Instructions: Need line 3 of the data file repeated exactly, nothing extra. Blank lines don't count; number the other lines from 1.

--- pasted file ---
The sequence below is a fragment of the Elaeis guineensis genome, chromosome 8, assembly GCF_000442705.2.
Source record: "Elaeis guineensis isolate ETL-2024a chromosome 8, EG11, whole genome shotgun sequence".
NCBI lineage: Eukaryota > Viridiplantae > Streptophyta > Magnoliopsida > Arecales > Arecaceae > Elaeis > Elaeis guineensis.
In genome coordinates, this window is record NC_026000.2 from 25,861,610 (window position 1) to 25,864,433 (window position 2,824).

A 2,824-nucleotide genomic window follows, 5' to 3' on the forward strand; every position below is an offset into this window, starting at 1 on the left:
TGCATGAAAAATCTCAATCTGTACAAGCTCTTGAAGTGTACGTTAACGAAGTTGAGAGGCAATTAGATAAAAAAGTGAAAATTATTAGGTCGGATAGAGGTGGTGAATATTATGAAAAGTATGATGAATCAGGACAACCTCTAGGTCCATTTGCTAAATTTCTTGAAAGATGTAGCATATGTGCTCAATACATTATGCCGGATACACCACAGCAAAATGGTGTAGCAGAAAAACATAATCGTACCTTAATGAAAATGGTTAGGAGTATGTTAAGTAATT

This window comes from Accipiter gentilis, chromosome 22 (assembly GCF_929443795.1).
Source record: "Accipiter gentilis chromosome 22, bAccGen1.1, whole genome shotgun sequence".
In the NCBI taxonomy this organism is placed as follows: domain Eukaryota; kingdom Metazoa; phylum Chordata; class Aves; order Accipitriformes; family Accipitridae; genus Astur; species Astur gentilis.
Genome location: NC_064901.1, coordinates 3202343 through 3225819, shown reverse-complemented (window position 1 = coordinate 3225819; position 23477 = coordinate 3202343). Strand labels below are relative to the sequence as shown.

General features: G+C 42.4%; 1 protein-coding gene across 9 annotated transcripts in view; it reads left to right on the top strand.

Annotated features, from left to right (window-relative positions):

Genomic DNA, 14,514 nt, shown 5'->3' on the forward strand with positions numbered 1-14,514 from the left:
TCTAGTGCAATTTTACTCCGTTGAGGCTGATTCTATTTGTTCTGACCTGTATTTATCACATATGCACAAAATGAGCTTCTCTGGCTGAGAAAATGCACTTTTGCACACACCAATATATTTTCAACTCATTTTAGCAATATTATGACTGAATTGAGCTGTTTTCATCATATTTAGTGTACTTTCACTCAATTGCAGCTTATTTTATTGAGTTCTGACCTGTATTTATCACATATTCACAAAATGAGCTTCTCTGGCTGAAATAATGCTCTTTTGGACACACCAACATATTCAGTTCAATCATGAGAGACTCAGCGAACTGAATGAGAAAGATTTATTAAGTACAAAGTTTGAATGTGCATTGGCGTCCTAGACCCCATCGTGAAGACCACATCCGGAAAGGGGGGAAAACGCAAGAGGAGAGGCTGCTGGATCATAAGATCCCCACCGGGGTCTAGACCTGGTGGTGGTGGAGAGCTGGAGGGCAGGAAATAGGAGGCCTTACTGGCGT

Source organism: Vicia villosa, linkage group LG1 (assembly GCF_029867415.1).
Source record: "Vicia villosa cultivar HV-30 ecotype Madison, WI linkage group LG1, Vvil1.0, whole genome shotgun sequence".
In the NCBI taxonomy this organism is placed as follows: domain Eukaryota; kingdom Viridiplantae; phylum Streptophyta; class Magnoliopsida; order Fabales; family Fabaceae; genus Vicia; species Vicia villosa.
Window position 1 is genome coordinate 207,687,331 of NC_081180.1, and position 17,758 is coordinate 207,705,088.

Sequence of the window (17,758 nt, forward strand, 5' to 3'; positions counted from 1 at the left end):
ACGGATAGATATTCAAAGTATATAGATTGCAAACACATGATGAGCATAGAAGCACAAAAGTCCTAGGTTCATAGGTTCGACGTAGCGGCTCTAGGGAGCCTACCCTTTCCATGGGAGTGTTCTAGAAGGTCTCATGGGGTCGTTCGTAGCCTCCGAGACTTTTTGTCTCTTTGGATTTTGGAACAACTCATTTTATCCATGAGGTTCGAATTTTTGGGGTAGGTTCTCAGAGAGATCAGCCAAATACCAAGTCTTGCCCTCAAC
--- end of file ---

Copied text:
NCBI lineage: Eukaryota > Viridiplantae > Streptophyta > Magnoliopsida > Arecales > Arecaceae > Elaeis > Elaeis guineensis.